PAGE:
According to ABC Radio National, classical music is undergoing a revolution. It is the most influential genre in the world at the moment. Social media is attracting new audiences to classical music, and the online gaming industry, film scores and TV commercials and shows (think Game of Thrones) are also playing a big part. "Over the last several years classical music has been spreading out into other types of music," said RN broadcaster, author and professional musician Eddie Ayres. Despite its huge popularity, some still think it is elitist. Queensland Symphony Orchestra disputes that and it is more accessible than ever with billions of hits on YouTube. QSO is ensuring that classical music has a bright future, so jump on the bandwagon (pardon the pun) and enjoy some endearing and enduring music at a concert by QSO.
I was very lucky to attend QSO's The Bard and Beyond , one of their Maestro performances at QPAC's Concert Hall. The conductor was Carlos Kalmar, Don't be fooled by the long silver hair, mad professor image of conductor Kalmar. He is Music Director of Oregon Symphony Orchestra and a regular guest conductor of other top-notch orchestras throughout the United States, as well as Europe and Australia. He is innovative and passionate about introducing audiences (and orchestras) to lesser-known repertoires such as William Walton's Symphony No 1.
The soloist maestro was world-renowned violinist Arabella Steinbacher. German-born Steinbacher has been playing the violin since she was three and frequently appears with world-class orchestras around the globe. This year alone "the queen of the evening" has made appearances in Australia, New Zealand, London, Germany and Japan. For all you aficionados out there, she currently plays the 1716 "Booth" Stradivari on loan from the Nippon Music Foundation.
Orchestra Tuning (May Cross)
1. Mendelssohn Overture to A Midsummer Night's Dream, Op.21 It's remarkable that Felix Mendelssohn composed his Overture to a Midsummer Night's Dream when he was only 17! He was inspired by one of his favourite Shakespearean plays and wrote the overture as a stand-alone concert. The story is about a group of amateur actors who perform at the wedding of the Duke of Athens. One of them, Bottom, has his head transformed into a donkey and I could clearly hear his braying in the music. The mischievous fairies were represented by the fast-paced strings. The music was triumphant, redolent of the royal court, but also folksy with hunting calls and galloping horses.
Take a Bow (May Cross)
2. Bruch Concerto No.1 in G minor for Violin and Orchestra, Op.26 Max Bruch's Concerto No 1 is moody and complex and shows off the instrument's melodic range. Steinbacher's brilliant playing brought forth extraordinary sound. It was fast, emotional and melodic. It was clear that the audience was there to hear this gifted musician. She was given a wild ovation and delighted all when she played an impromptu solo encore. I was thrilled to hear one of the most popular violin concertos ever; played passionately by one of today's leading violinists who is celebrated worldwide, on an antique Stradivarius. Magic!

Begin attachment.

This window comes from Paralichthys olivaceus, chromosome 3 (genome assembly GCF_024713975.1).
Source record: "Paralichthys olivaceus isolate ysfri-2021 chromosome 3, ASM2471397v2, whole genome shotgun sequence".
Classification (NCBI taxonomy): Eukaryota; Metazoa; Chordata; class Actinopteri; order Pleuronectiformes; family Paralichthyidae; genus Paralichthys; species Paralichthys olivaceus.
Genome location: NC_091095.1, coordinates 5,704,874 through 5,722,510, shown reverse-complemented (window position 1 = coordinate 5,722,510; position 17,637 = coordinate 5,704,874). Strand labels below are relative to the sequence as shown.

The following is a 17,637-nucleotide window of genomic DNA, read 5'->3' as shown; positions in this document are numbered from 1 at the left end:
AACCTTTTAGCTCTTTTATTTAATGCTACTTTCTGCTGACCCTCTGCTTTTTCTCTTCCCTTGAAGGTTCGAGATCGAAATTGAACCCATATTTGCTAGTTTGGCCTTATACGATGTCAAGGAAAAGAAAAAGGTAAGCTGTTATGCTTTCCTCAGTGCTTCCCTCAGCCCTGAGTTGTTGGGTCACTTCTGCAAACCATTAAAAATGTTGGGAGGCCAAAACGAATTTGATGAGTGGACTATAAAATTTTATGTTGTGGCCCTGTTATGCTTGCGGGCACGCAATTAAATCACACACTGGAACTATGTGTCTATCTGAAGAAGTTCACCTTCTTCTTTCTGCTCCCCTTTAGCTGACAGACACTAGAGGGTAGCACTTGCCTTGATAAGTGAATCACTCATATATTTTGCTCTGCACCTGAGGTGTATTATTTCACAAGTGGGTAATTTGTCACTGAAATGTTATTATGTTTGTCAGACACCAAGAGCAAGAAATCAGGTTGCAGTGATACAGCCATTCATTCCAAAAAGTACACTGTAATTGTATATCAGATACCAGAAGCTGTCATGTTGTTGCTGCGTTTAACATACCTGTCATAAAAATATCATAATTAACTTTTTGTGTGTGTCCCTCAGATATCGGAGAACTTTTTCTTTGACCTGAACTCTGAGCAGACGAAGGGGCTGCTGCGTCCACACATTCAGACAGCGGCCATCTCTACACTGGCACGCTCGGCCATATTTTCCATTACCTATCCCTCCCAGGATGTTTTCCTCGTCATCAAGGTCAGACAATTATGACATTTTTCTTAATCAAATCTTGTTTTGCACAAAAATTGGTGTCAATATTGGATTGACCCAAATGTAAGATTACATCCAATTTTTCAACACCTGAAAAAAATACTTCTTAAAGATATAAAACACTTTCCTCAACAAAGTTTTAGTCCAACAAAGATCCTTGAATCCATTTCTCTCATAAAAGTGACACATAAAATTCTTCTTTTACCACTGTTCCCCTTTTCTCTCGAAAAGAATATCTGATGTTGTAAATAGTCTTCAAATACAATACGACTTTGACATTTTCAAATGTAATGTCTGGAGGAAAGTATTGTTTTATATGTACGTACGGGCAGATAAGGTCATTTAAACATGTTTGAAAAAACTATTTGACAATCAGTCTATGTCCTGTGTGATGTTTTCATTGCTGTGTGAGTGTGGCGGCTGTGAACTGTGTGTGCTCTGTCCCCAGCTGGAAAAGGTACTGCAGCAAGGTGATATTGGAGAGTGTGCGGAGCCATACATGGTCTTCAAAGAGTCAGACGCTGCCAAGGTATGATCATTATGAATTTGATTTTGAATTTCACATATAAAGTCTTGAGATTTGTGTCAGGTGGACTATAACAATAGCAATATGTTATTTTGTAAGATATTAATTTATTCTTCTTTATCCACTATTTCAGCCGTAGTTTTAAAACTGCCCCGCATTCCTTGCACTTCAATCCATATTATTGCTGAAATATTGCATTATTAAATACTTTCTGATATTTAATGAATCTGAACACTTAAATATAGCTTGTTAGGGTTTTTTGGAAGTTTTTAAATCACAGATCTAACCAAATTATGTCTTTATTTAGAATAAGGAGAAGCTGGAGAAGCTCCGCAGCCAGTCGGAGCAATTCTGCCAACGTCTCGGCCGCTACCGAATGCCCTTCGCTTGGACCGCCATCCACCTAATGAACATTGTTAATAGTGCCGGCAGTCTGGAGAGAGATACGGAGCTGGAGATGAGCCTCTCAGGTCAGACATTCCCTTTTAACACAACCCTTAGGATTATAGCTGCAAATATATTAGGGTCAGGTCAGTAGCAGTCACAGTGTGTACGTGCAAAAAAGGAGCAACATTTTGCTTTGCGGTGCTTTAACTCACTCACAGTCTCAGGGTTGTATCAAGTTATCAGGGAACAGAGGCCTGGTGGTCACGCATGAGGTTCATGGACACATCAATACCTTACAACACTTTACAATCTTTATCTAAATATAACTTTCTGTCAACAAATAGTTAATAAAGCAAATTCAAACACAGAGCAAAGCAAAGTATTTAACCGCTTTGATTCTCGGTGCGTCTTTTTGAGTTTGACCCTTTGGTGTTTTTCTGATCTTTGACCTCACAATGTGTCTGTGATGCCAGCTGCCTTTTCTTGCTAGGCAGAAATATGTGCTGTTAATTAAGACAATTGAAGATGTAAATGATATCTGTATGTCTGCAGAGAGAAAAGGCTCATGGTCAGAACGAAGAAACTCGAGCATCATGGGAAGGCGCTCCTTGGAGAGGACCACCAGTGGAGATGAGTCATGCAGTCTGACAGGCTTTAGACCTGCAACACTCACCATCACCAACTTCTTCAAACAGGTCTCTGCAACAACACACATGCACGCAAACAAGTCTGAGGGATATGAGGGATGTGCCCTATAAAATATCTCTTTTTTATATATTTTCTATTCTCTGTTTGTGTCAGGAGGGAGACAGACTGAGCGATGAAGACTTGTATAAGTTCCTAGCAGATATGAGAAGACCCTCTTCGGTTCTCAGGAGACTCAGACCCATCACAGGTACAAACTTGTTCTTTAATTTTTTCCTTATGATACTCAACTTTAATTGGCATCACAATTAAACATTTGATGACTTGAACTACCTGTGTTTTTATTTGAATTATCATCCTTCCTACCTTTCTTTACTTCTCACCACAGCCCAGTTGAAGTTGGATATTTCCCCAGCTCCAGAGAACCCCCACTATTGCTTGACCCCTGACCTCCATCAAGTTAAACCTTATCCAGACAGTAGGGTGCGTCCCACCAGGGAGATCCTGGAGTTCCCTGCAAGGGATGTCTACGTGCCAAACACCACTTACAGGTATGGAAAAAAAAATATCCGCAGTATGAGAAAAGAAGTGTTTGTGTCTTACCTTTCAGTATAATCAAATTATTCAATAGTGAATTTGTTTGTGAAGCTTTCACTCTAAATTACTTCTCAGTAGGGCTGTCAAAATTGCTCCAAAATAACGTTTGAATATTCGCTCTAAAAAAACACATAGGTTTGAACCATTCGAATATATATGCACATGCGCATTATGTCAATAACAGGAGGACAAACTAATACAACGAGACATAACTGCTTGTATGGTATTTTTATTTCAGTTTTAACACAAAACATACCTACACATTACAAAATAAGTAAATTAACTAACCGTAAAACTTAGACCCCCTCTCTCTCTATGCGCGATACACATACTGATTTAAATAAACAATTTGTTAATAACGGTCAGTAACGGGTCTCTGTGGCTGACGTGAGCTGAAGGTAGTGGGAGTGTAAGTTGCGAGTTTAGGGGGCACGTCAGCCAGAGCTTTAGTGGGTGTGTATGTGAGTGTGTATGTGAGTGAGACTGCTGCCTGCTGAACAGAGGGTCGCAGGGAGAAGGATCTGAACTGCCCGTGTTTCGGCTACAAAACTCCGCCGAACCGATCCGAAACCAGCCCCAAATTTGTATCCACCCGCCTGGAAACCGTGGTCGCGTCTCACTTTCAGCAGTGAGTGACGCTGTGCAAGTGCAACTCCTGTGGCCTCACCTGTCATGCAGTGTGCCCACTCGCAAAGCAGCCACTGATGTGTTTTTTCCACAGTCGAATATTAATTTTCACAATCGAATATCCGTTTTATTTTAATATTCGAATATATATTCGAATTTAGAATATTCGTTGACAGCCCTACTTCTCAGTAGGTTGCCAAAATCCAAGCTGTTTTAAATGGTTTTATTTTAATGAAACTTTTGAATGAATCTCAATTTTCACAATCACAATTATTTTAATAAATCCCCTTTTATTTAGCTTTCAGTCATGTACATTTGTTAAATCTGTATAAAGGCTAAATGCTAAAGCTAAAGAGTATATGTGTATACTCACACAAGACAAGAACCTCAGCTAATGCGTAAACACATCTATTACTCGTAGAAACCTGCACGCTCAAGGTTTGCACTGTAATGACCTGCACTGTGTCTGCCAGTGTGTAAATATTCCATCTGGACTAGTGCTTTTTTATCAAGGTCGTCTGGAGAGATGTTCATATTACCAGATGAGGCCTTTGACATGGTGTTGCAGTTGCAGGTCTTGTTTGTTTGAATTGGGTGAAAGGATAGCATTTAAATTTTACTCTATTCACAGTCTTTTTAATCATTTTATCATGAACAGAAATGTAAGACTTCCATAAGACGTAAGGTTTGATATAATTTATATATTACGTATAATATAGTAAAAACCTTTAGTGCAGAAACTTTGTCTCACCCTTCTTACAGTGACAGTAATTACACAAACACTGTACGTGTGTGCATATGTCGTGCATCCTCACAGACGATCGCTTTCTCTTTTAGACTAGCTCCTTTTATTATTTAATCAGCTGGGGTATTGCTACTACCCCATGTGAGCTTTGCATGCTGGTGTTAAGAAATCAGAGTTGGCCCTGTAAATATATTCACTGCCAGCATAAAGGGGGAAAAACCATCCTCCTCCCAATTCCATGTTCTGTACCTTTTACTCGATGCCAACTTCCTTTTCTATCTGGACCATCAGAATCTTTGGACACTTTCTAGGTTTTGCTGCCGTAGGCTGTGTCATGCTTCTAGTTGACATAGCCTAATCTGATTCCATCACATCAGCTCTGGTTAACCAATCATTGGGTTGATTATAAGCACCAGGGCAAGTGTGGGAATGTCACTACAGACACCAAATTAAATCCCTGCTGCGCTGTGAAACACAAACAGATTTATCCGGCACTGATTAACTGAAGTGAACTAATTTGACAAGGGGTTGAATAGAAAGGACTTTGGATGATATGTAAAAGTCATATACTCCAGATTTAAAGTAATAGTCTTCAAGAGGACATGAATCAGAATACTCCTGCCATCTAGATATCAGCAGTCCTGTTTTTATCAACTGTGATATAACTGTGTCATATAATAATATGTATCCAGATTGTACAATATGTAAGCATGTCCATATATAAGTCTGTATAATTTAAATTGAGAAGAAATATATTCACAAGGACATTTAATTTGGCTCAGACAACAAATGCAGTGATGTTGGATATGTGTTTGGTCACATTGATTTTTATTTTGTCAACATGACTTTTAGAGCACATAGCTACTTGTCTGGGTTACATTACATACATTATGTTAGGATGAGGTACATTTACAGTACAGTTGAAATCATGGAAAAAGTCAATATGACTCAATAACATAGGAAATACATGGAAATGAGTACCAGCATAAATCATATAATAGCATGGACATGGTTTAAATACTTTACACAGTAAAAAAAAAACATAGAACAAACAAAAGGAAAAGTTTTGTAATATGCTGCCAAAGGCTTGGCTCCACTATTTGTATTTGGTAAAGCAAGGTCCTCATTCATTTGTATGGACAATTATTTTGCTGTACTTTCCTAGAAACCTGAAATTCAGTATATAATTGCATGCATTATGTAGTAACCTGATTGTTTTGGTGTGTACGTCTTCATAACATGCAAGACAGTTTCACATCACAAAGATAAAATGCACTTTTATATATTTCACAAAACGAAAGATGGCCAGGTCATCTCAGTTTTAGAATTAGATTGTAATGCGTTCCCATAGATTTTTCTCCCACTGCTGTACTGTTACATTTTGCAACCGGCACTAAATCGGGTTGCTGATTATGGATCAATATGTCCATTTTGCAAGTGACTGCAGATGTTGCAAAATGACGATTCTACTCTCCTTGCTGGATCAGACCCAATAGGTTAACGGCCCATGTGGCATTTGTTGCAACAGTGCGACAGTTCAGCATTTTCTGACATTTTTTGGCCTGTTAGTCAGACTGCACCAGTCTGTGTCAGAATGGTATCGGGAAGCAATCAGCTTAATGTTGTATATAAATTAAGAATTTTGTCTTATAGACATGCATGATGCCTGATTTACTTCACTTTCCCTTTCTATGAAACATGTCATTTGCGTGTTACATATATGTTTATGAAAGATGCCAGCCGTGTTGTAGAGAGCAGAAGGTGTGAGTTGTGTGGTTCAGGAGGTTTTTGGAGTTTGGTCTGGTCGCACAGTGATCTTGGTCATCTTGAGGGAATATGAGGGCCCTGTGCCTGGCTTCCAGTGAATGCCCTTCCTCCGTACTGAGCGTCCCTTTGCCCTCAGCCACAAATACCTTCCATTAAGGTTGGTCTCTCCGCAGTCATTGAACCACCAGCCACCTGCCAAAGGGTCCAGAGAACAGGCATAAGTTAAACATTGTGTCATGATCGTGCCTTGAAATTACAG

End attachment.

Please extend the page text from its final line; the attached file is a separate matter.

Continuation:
The Blues (May Cross)
3. Walton Symphony No.1 in B flat minor Anything after Steinbacher's performance was bound to be an anti-climax. William Walton didn't stand a chance. His Symphony No. 1 in B flat minor was dark and stormy (like my Bundy and ginger beer). He composed the symphony after his lover left him for another man and the music was "angry" as described by Carlos Kalmar. In four very different movements, the mood swings from dramatic and loud to fast and frenetic to melancholic to energetic and resolved (he had fallen in love again by the time he wrote the 4th movement). The atonality and jazz influences didn't grab me, but I loved when the percussion appeared in the final section with the extra timpani player, plus cymbals and gong. The energetic finale with a big brassy sound was a confident end to the earlier chaos.
The Conductor (May Cross)
"If music be the food of love, play on, Give me excess of it; that surfeiting, The appetite may sicken, and so die." From Act One, Scene One, lines one to three from the play Twelfth Night by William Shakespeare.)
Brassed Off (May Cross)
More Maestro and QSO Concerts
Don't worry if you missed this amazing performance. There is another Maestro concert scheduled before the end of the year to give you that special live concert experience: "Beethoven's Heroic Symphony" is on Saturday 25 October. Additionally, you can attend "Tradies and Artists" on Sunday 14 October and/or Handel Messiah is on Saturday 7 December. You can get more details and make a booking at QSO website. For details of next year's QSO program, see Queensland Symphony Orchestra 2019 Season.